Article / 18.01.2023

Offshore wind farms tailored for winter

In the Baltic Sea area, investments in offshore wind parks are growing. The demanding winter conditions prevalent in this area create unique challenges during planning, design, installation, and operations phases.
Photo by Irfan Alijagic on Unsplash

Wind power is one of the most viable options globally in our shift towards renewable energy, lower emissions and a smaller carbon footprint. It is also strongly linked to the production of green hydrogen. Finland has declared its aim to become carbon-neutral by 2035, going hand in hand with legislation evolving in surrounding waters.


Solid foundations to withstand ice

Apart from being winterized above the surface, offshore wind parks in the Baltic Sea area require foundations robust enough to withstand waves and ice.

Almost ten years ago, Aker Arctic performed extensive model tests for Technip Offshore Finland. The results obtained were used in the design and construction of the foundations at Tahkoluoto wind farm off Pori, the world’s first offshore wind farm built in a freezing sea.






Tahkoluoto wind park in ice
The results from model tests were used in the design and construction of the foundations at Tahkoluoto wind farm off Pori, the world’s first offshore wind farm built in a freezing sea. Photo: Suomen Hyötytuuli Oy

Four different model-scale foundation structures were tested in various ice conditions to find the technically and economically optimal design. Additionally, ice-induced vibrations were evaluated to find an optimised structural design to bear them. A new technique to create a triangular profile ice ridge developed for these tests has since been used for other foundation tests as well.

“Having designed and tested numerous fixed and floating structures for the offshore industry, we have gained considerable insight into the challenges of designing offshore wind turbine foundations in freezing seas, and expertise in dealing with phenomena such as drifting ice and rubble pileup,” says Cayetana Ruiz de Almiron at Aker Arctic.




Logistics and installation play a key role

In addition to physical towers, turbines and foundations, there are many other factors to consider when planning an offshore wind park.

Transit and logistics planning becomes important in the early phases of development, and not only because construction and logistics are significant cost factors for the investment. A special fleet and other solutions fit for the wind park’s particular environment are also required and have to be defined in advance.

It is essential to understand what sizes of different vessels – dredgers, transporting vessels, installation vessels and cable layers – are needed for each phase. Further decisions must be made regarding the location of infrastructure, such as available ports which are able to accommodate large ships and with enough quay area to store windmill components (towers, blades and nacelles).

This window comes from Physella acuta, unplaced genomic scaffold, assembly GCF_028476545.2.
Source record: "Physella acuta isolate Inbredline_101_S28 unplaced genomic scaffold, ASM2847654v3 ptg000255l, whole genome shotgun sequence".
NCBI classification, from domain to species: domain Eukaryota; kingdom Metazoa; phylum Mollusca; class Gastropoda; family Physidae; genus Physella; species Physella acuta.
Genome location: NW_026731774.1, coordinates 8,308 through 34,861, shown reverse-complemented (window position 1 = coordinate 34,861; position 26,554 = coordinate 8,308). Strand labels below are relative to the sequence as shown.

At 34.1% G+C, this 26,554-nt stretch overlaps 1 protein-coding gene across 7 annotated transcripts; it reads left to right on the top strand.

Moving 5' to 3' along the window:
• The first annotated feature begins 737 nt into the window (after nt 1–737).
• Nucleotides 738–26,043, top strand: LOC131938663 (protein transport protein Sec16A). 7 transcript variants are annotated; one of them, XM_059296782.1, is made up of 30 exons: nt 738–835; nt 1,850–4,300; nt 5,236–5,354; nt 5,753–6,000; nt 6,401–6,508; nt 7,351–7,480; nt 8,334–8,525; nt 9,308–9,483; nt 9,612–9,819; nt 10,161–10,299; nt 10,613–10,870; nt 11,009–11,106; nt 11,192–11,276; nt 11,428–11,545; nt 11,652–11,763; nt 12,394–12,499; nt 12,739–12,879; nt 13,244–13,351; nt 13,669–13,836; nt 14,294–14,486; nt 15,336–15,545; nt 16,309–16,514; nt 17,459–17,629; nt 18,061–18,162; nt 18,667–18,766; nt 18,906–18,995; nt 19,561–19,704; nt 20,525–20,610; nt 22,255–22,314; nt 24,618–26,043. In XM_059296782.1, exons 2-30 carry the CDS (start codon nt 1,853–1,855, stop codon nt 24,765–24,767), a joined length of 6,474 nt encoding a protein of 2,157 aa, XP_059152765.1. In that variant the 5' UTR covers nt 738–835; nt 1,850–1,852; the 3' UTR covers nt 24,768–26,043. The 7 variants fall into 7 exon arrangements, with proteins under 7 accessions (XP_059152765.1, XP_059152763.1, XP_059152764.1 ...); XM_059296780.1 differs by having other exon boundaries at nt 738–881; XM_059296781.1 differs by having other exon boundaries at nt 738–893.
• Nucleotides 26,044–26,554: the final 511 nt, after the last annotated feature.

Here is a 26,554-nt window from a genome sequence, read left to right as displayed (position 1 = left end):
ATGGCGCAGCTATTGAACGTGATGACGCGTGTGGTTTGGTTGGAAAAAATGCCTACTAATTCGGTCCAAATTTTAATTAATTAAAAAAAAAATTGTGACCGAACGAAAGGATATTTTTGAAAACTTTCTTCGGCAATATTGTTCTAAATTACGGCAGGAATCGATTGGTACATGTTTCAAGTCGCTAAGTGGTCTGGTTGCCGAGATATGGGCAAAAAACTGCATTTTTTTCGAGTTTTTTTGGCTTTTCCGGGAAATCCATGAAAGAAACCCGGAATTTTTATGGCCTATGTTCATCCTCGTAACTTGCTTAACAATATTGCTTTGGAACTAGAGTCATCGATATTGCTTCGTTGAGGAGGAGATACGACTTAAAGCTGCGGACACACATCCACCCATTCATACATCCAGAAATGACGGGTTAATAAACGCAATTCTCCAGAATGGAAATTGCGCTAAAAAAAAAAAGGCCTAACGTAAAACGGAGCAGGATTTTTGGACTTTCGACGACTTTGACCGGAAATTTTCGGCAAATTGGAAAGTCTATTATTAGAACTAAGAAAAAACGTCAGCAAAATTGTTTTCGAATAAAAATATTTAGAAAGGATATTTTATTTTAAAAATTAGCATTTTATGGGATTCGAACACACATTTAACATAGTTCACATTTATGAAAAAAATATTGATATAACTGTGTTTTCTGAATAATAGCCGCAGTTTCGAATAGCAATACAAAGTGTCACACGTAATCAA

Aker Arctic was involved in extensive logistics studies for the Arctic port of Sabetta. This included designing the supporting icebreakers operating in the harbour. Similar studies can be made for offshore wind parks where ice is a crucial aspect to consider.

Photo: Yunneng Wind Power Co.,Ltd.

The transport vessels Audax and Pugnax, which were used to transport construction parts for LNG production facilities in the Arctic, are also an Aker Arctic design.

Lately, the vessels have also been used to transport towers and foundations to offshore wind parks.

Service vessels needed for maintenance

Once the wind farm is up and running, it must be serviced year-round. For this, service operation vessels (SOV), capable of reaching the wind park at any time and in any weather, are needed.

Aker Arctic’s naval architects are currently working on a concept design for wind park service operations in seasonally freezing seas.

“Icebreaking vessels are our core expertise, and we believe there will be an increased demand for ice-classed SOVs in the future,” Ruiz de Almiron says.

“We are also developing new foundation concepts particularly tailored for icy waters. The most suitable solution depends on the project; some foundation concepts may be low cost in production, but high cost for installation, or vice versa.”


Team Renewable Arctic Finland

Aker Arctic is part of the industry ecosystem Team Renewable Arctic Finland, established two years ago. Its 21 Finnish companies are combining their services to provide more comprehensive proposals. Simultaneously, they are also developing know-how and much needed services for future requirements in offshore wind parks.

“Our goal is to become the leading consultant for offshore wind farms in the Baltic region, with in-house concept design, testing and detailed engineering services,” Aker Arctic’s managing director Reko-Antti Suojanen emphasises.


Text: Catarina Stewen

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